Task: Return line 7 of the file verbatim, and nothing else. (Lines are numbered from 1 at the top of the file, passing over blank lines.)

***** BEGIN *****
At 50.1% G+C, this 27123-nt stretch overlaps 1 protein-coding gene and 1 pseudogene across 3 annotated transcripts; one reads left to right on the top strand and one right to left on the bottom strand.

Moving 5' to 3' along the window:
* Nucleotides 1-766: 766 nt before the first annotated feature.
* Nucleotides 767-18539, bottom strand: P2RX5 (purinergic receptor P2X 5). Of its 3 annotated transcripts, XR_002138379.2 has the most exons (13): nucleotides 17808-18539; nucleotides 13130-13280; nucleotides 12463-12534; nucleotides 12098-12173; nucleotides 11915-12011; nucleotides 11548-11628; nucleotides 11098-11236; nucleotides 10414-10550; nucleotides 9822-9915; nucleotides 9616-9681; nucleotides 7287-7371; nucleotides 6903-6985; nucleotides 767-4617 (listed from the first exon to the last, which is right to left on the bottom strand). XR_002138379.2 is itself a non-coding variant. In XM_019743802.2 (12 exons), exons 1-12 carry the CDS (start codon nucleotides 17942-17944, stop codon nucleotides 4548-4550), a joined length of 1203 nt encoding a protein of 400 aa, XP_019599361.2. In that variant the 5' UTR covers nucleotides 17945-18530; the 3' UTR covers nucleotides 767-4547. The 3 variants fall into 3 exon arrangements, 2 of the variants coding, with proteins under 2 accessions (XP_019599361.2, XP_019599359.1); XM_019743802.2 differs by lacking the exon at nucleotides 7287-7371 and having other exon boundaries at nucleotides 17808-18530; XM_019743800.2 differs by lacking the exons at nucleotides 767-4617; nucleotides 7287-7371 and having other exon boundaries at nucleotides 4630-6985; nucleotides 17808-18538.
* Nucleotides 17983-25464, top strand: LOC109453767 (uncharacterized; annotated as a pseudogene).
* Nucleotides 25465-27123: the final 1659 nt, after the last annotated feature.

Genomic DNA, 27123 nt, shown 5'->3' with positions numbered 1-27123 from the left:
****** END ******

Genomic DNA, 27123 nt, shown 5'->3' with positions numbered 1-27123 from the left: